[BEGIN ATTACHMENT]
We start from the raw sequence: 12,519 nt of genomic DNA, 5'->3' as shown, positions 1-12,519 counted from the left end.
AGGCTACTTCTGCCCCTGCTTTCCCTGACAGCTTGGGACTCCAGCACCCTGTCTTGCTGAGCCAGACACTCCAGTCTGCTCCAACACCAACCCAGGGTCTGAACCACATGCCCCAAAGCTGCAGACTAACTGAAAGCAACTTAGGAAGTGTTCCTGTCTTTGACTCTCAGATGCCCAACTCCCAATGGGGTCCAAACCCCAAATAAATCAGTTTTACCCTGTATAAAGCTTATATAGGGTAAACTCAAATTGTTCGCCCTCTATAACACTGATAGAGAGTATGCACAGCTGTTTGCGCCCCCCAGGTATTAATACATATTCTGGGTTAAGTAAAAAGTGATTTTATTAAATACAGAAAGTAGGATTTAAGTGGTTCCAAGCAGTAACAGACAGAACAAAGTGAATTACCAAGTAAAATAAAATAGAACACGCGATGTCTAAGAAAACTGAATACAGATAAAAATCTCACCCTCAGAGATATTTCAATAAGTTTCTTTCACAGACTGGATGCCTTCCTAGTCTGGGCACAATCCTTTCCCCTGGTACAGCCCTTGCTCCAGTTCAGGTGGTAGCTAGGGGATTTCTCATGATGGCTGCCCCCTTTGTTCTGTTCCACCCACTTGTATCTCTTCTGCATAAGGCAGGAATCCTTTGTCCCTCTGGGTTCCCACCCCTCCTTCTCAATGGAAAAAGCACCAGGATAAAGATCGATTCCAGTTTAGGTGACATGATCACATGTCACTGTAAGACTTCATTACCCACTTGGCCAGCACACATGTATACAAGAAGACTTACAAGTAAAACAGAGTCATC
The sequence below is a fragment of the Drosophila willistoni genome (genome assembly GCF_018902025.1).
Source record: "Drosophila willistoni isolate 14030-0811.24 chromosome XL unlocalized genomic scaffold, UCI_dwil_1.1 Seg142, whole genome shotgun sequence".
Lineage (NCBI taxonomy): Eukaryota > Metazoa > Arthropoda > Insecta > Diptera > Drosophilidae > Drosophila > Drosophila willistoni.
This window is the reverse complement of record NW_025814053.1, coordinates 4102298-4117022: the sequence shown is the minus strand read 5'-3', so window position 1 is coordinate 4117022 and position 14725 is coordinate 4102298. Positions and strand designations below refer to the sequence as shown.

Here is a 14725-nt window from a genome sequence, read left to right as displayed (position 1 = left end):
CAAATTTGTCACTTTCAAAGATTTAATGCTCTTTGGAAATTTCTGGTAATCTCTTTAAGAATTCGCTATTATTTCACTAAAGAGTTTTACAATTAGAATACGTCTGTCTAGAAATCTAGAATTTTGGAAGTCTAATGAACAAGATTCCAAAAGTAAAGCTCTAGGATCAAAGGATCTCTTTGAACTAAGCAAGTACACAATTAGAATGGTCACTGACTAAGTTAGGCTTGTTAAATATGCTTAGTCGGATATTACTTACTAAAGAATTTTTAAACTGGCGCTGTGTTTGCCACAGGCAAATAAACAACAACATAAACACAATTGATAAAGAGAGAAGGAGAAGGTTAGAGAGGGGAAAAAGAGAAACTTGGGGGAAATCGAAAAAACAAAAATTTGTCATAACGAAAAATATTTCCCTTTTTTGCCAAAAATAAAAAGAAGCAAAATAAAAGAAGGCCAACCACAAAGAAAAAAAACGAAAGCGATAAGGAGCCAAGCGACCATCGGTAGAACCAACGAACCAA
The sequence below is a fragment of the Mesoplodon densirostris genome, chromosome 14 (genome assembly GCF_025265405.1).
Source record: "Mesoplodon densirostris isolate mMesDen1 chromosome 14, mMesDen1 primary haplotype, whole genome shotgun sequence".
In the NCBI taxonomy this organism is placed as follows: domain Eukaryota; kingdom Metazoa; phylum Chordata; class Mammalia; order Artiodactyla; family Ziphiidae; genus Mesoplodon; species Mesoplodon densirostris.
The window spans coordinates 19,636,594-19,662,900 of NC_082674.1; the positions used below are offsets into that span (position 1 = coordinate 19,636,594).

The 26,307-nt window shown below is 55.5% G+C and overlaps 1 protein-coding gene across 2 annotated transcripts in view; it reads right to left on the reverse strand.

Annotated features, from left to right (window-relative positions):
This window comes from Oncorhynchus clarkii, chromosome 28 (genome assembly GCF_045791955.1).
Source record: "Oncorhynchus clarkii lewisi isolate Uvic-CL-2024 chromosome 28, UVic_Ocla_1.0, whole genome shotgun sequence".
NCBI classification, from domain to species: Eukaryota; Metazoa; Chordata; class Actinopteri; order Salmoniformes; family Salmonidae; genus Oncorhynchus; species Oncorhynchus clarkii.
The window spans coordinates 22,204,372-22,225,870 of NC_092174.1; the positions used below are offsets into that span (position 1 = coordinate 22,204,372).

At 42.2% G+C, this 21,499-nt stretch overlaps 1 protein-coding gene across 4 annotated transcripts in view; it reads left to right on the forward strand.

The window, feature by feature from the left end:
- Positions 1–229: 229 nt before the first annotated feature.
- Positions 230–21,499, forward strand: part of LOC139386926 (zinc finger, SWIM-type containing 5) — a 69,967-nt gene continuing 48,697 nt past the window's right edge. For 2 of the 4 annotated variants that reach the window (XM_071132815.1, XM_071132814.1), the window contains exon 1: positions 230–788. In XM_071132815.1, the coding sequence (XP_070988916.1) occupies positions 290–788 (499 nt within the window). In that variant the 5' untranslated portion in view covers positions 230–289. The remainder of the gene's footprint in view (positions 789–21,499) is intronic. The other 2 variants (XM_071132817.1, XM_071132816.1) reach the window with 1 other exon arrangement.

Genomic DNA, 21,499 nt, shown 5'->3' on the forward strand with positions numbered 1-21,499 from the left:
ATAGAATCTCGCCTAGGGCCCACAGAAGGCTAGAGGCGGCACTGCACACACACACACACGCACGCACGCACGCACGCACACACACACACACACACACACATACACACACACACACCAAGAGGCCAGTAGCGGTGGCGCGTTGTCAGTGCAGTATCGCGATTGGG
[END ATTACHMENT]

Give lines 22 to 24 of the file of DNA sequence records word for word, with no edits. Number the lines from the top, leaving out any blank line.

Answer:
- Positions 230–21,499, forward strand: part of LOC139386926 (zinc finger, SWIM-type containing 5) — a 69,967-nt gene continuing 48,697 nt past the window's right edge. For 2 of the 4 annotated variants that reach the window (XM_071132815.1, XM_071132814.1), the window contains exon 1: positions 230–788. In XM_071132815.1, the coding sequence (XP_070988916.1) occupies positions 290–788 (499 nt within the window). In that variant the 5' untranslated portion in view covers positions 230–289. The remainder of the gene's footprint in view (positions 789–21,499) is intronic. The other 2 variants (XM_071132817.1, XM_071132816.1) reach the window with 1 other exon arrangement.

Genomic DNA, 21,499 nt, shown 5'->3' on the forward strand with positions numbered 1-21,499 from the left:
ATAGAATCTCGCCTAGGGCCCACAGAAGGCTAGAGGCGGCACTGCACACACACACACACGCACGCACGCACGCACGCACACACACACACACACACACACATACACACACACACACCAAGAGGCCAGTAGCGGTGGCGCGTTGTCAGTGCAGTATCGCGATTGGG